Indian Elections: I vote ‘None Of The Above’
As India inches towards the half-way mark at the parliamentary elections, political commentary aside, what caught my interest, as a former citizen, was the ‘None Of The Above’ (NOTA) option on the electronic voting ballot. Just the fact that one could register a no-vote is in itself fascinating, as it moves the arm chair critic from the couch and into the voting booth.
On digging deeper, it seems that this concept of registering a no-vote goes back to a recent Indian Supreme Court ruling where the voter, in all his or her wisdom, must be given the right to register a NOTA vote at the polls in an attempt to increase participation.
The September 27, 2013 ruling implied that the option would lead to a systemic change in polls and political parties will be forced to project clean candidates. The order was passed by a bench headed by Chief Justice P Sathasivam, which stated,
“Democracy is all about choices and voters will be empowered by this right of negative voting”.
This 2013 ruling rooted from a 2009 request made to India’s top court by the Election Commission of India (ECI) that it wished to offer the electorate a NOTA option at the ballot. As the government of the day opposed the idea, India’s oldest and largest human rights organisation, the People’s Union for Civil Liberties (PUCL) filed a Public-Interest Litigation (PIL) in support of the NOTA option.
Voting across India is taking place in nine phases from April 7 to May 12, with the results being declared on May 16. Pegged at $577 million, this election will be the costliest ever. According to the Centre for Media Studies (CMS), a New Delhi based think tank, political parties across the spectrum are expected to spend a total of $5 billion, three times the amount spent in the previous election and just $2 billion less than the cost of the 2012 US Presidential elections.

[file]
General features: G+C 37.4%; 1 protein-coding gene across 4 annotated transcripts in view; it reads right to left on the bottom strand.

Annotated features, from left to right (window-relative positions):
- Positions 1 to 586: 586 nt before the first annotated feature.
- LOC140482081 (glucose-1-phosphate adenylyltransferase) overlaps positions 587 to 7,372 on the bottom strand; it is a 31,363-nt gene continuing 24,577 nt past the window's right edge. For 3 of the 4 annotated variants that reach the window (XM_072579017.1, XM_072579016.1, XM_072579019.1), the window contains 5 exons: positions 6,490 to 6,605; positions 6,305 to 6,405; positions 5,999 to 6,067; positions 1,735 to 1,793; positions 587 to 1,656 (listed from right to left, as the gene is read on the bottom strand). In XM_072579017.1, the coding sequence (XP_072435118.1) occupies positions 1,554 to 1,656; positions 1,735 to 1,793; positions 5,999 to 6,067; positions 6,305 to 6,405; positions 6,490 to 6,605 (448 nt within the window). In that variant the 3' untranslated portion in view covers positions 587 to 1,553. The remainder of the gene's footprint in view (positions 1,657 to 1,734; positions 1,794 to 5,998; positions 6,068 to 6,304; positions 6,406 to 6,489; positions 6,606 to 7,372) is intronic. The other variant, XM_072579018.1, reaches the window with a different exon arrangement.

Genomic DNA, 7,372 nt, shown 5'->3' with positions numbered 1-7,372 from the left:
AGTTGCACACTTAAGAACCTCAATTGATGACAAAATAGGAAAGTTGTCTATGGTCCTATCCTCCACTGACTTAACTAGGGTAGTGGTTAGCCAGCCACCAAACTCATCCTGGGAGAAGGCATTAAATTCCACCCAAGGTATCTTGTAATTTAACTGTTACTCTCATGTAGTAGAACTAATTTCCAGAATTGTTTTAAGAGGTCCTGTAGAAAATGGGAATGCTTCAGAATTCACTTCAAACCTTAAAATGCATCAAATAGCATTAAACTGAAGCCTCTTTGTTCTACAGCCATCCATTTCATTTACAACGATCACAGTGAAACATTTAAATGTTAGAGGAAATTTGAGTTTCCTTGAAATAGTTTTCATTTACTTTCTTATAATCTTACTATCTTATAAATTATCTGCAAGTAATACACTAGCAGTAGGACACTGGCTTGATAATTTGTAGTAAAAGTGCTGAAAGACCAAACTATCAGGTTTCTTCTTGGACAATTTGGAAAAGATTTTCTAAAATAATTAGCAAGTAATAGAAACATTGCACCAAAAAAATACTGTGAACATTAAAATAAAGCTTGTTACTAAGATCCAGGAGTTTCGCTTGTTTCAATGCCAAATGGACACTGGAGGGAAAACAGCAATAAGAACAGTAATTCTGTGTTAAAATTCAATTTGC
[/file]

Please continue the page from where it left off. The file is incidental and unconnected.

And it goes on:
While talks of elections figure prominently across all platforms, there is not much play given to this brand new concept of the NOTA option. It seems that many voters, even in India’s commercial capital of Mumbai, don’t know much about it.
Political parties, while spending millions toward advertising, have conveniently left out the need to explain the option, leaving it to the clunky bureaucratic ECI to do the needful.
According to Zubin Driver, a former advertising executive based in Mumbai who gave up the glitz of advertising to work in the grass root theatre movement, says,
“Politicians want us to vote, so no one will put their money towards publicising the NOTA option. No one will market or sell this option across any media, be it social or traditional.
NOTA is a good thing. It allows you to assert your dissent, which is important in a country like India where dissent is frowned upon. And while this is the first time it has appeared on the Electronic Voting Machine (EVM), people are not noticing it as they have been conditioned to choose one of the parties while voting as for them not choosing is akin to not voting.”
For Radhika Mehta, a dentist who always takes time out from her busy schedule to vote, it was not an option.
“I feel it is a wasted vote as it will not count. For me, it is very important that my vote counts.”
According to the ECI, around 814 million people are eligible to cast their vote. So, as the world’s largest democracy goes about exercising its fundamental right, a few will stand in line for hours, in the brutal Indian summer, to register their protest and to cast a no-vote.
The views expressed by the writer and the reader comments do not necessarily reflect the views and policies of The Express Tribune.